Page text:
El Salvador and Bitcoin: transparency and monetary sovereignty


Key facts:
  • By self-custodying its bitcoin, El Salvador avoids the risk of freezing and censorship.

  • Anyone can track bitcoins from El Salvador.

Yesterday Nayib Bukele published on X (Twitter) an address that stores “a large portion” of the bitcoin belonging to El Salvador. These almost 6,000 BTC were transferred to a cold wallet that will be kept in a physical safe in Salvadoran territory. This move, revealed in a simple tweet, as if it were a trivial action, is a significant demonstration of transparency and monetary sovereignty.

By presenting one of your Bitcoin addresses to the digital agora, El Salvador becomes the first State in the world to allow a real-time audit of its assets. Any person, from anywhere in the world, can know the movements of funds that are made from that wallet, and investigate their nature and the connections with the entities with whom those movements are made.

Of course, until proof of ownership of those funds is presented (signing a transaction with some demonstration that it belongs to El Salvador, for example), Bukele’s word must be trusted. However, this level of oversight is unprecedented in the world.

No other country on the planet can so reliably show its reserves. In all cases, we must trust the word of treasurers, auditors or central bankers, which has proven to be corruptible throughout history. This is not just the merit of El Salvador or Bukele. No other treasury asset, be it gold, dollars or anything else, allows this degree of traceability without requiring trust in third parties. With this action, El Salvador demonstrates a use case for Bitcoin that until now has been only theoretical: the fight against political corruption.

There was a time, especially between 2016 and 2019, when there was insistence on creating “blockchains” to combat corruption. This has also been defended as an argument in favor of the so-called Central Bank Digital Currencies (CBDC). But creating a private accounting network or with nodes controlled by a few insiders runs the same risk as traditional accounting, that is, “cooking the books”, rewriting accounting entries, modifying data without leaving a record of it.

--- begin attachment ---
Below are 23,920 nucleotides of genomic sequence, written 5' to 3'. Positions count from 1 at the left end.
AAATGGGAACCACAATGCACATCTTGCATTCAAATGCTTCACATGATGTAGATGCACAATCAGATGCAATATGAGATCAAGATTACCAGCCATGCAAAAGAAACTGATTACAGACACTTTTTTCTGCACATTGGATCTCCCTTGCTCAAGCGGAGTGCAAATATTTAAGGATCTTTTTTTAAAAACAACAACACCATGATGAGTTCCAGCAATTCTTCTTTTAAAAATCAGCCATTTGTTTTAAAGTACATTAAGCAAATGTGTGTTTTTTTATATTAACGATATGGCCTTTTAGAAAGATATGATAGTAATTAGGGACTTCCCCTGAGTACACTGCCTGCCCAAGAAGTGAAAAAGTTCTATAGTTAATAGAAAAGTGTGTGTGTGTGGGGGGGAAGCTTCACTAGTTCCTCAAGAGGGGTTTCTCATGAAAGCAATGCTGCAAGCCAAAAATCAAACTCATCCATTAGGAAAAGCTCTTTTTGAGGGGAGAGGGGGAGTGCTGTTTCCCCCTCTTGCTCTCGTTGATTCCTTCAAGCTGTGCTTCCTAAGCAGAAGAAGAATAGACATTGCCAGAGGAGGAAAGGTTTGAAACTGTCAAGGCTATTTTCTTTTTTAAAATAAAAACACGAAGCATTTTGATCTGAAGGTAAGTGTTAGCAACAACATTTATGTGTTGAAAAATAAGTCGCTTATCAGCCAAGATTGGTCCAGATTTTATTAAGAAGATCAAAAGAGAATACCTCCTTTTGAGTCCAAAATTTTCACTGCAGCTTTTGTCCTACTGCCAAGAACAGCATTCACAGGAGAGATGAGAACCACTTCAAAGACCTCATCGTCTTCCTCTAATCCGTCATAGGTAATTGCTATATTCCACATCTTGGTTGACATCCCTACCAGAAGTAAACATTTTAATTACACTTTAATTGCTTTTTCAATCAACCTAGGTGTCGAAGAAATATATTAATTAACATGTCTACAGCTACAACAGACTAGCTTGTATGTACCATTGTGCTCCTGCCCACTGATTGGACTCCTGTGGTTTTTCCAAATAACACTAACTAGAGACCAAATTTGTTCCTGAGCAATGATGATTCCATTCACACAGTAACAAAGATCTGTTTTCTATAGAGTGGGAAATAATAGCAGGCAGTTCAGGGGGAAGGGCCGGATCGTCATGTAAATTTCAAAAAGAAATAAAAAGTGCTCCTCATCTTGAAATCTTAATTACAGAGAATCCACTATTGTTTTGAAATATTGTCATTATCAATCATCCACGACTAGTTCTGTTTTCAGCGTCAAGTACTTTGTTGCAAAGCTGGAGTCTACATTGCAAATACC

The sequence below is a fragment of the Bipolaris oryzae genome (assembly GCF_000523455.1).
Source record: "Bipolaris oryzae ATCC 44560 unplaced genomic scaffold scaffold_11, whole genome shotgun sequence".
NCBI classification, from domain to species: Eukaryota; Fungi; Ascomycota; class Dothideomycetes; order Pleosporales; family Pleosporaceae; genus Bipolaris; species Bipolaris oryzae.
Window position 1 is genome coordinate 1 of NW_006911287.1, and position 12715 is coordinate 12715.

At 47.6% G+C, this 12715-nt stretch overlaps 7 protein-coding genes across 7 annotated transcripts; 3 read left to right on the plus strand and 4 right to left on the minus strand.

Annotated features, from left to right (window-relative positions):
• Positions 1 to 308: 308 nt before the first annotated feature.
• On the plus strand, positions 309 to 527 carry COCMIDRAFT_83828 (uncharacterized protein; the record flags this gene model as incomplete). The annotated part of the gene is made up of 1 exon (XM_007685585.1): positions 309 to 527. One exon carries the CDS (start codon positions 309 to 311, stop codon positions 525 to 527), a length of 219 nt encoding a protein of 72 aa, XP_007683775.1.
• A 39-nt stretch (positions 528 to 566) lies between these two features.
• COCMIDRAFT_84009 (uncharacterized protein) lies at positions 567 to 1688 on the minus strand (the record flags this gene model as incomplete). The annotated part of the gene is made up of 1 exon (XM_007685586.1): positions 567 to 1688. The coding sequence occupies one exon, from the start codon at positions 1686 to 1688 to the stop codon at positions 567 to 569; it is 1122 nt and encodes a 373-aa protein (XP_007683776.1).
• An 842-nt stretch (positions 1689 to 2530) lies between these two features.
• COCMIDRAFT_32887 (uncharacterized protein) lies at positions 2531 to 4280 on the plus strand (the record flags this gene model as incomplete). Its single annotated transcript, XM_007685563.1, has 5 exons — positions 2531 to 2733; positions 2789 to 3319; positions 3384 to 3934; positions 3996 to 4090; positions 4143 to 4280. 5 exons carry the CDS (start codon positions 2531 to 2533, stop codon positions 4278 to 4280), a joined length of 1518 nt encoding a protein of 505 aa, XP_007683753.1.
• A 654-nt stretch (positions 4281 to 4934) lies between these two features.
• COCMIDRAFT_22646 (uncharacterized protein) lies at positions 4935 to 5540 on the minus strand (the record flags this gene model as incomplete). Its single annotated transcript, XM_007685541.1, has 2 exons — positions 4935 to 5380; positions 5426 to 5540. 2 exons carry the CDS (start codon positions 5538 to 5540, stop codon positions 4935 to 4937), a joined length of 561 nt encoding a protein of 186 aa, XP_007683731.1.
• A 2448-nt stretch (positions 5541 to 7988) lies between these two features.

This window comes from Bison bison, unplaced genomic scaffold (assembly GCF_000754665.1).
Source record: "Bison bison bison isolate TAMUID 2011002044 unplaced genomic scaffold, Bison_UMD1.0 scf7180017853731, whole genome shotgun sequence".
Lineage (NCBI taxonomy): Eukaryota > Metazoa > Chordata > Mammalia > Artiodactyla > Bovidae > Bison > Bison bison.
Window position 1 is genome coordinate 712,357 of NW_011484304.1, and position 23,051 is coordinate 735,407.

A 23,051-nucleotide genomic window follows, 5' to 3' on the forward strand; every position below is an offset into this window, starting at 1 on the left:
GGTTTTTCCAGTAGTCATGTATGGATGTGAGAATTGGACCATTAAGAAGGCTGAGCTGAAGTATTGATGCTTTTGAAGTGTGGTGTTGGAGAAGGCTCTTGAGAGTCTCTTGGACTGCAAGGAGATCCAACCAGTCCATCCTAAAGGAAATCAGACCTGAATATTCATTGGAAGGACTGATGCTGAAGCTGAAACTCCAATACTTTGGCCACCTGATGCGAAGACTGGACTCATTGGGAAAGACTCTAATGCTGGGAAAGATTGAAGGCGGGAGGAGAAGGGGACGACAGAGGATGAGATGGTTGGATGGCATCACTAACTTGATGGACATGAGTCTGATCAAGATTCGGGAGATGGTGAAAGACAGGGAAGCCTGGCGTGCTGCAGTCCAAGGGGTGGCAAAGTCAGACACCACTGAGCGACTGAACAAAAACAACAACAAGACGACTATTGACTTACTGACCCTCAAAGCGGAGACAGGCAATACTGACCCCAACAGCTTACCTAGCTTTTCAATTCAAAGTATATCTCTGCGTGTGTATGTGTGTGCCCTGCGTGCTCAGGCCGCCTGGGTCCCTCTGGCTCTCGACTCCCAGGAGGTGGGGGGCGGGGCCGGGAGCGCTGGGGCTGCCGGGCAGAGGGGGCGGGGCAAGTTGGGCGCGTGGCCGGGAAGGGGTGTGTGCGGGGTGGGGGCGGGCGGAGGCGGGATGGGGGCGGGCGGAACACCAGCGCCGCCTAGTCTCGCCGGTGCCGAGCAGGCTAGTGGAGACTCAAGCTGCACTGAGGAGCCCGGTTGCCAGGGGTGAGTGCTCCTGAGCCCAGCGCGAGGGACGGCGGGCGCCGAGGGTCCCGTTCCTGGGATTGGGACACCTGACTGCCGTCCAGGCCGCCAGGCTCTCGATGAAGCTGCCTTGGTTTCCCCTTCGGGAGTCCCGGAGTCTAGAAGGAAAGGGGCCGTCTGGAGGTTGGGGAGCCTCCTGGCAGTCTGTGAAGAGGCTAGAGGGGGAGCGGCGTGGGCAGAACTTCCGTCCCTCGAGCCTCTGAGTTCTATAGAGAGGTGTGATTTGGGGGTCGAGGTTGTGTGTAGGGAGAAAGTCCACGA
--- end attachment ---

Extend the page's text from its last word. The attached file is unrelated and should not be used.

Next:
The solution to this problem was present without the need to reinvent the wheel. Only Bitcoin offers the degree of neutrality, openness and decentralization necessary to guarantee a reliable ledger. to the extent that is needed for a State. Any misappropriation of the funds stored in that wallet will be visible to anyone and will be recorded as evidence forever.

It should be noted, as we said at the beginning, that the address exposed by Bukele only represents “a portion” of the bitcoins they maintain, therefore, only that portion is transparent. However, this represents a step to settle that debt that the president of El Salvador had with his people from the moment he began investing in Bitcoin.

But transparency is not the only highlight of this action. El Salvador is showing off its newly won monetary sovereignty by repatriating its funds in Bitcoin.

Since 2001, the legal tender of El Salvador became the US dollar. With this, it ceded its monetary sovereignty to the North American country, abdicating the authority to establish its own monetary policy, making its national currency obsolete, and resigning itself to receiving inflation exports from the prolific United States banknote printer.

Although no one can modify the monetary policy of Bitcoin, and by participating in the network you agree to submit to the consensus rules (for example, that there will be no more than 21 million BTC), when you have Bitcoin you own your money. Unlike money held in custody by a financial institution, with Bitcoin in self-custody no one can prevent a payment from being made or a transaction from being received (as shown by the massive donations that the El Salvador address is receiving), no one can freeze your money.

By directly holding your funds, El Salvador avoids the risk of freezing accounts, confiscations, censorship of transactions, or even total exclusion from the Western financial system; as has happened to sanctioned countries: Russia, Venezuela and Iran. The truth is that Bukele’s policies have earned him rejection in certain global political spheres, so keeping his bitcoin in the custody of third parties outside of his country was an unnecessary risk to take.

There are still many doubts about El Salvador’s Bitcoins: if that is a portion, how much do they really have? Who signs the transactions? What will happen to the keys once the Bukele administration ends? However, this does not cease to symbolize how El Salvador is once again making history thanks to Bitcoin.

By being pioneers with their reserve proofs, they give a lesson to the rest of the countries in the world about the degree of transparency that Bitcoin offers, that they do not need to create CBDC for a fairer financial system, that they do not need to create new cross-border payment systems to process their transactions, they do not need third parties to guard their money, and they do not have to ask other countries for permission to use it. Once again, Bitcoin is moving forward in its move towards re-architecting global money and finance.

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